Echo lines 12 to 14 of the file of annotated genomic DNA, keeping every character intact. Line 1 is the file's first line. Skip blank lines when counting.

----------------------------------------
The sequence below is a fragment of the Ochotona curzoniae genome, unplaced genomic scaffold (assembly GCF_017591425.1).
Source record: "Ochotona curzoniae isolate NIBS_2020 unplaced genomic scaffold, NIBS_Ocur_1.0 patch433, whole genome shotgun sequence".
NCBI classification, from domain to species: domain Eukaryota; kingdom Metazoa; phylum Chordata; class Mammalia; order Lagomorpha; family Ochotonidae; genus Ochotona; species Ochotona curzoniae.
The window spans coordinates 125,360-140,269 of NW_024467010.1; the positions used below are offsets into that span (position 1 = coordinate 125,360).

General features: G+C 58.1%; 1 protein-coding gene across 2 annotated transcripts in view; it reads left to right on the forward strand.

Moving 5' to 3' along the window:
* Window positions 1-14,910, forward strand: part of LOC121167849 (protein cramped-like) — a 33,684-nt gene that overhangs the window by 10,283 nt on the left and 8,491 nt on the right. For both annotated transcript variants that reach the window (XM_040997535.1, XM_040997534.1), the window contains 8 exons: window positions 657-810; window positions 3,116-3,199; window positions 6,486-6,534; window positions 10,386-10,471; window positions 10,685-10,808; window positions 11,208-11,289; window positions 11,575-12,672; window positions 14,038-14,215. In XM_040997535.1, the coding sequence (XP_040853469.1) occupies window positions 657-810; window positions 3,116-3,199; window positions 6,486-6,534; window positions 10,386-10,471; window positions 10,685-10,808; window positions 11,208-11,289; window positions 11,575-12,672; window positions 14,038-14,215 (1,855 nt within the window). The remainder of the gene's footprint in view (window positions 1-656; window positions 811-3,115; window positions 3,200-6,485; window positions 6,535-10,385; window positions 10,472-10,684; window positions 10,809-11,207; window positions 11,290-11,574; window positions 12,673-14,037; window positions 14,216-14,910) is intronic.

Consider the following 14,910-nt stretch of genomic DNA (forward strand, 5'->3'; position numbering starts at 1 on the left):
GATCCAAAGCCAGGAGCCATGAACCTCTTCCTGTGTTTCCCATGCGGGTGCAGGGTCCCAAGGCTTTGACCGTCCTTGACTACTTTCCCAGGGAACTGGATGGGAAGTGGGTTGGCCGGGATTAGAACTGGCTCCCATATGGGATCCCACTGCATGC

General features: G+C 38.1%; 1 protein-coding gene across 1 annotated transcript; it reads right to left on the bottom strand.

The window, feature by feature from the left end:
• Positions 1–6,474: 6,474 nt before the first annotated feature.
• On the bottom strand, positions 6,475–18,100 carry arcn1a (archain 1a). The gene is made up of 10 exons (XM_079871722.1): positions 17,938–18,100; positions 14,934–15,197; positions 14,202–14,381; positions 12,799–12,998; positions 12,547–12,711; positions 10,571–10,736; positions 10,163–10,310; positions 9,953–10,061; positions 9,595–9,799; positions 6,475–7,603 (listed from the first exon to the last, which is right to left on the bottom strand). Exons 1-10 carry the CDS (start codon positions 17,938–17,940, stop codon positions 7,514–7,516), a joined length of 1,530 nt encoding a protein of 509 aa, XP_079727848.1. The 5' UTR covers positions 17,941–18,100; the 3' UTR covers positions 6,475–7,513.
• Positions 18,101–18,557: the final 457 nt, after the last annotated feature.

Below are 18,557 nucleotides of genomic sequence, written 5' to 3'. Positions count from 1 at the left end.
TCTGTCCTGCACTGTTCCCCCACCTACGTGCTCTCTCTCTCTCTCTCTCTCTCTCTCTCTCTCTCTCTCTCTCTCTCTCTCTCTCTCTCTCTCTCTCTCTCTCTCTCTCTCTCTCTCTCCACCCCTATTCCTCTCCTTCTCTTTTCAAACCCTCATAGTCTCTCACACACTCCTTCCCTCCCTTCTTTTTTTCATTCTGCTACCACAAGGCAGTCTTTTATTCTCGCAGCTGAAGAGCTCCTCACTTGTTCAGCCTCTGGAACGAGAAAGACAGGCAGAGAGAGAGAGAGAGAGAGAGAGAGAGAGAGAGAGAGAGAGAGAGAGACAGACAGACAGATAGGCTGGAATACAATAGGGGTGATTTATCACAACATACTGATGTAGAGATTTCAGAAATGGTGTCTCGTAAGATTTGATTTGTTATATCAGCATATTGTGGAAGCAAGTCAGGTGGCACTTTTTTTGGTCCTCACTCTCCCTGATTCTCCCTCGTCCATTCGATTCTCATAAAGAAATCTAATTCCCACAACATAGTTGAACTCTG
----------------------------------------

• Positions 1–6,474: 6,474 nt before the first annotated feature.
• On the bottom strand, positions 6,475–18,100 carry arcn1a (archain 1a). The gene is made up of 10 exons (XM_079871722.1): positions 17,938–18,100; positions 14,934–15,197; positions 14,202–14,381; positions 12,799–12,998; positions 12,547–12,711; positions 10,571–10,736; positions 10,163–10,310; positions 9,953–10,061; positions 9,595–9,799; positions 6,475–7,603 (listed from the first exon to the last, which is right to left on the bottom strand). Exons 1-10 carry the CDS (start codon positions 17,938–17,940, stop codon positions 7,514–7,516), a joined length of 1,530 nt encoding a protein of 509 aa, XP_079727848.1. The 5' UTR covers positions 17,941–18,100; the 3' UTR covers positions 6,475–7,513.
• Positions 18,101–18,557: the final 457 nt, after the last annotated feature.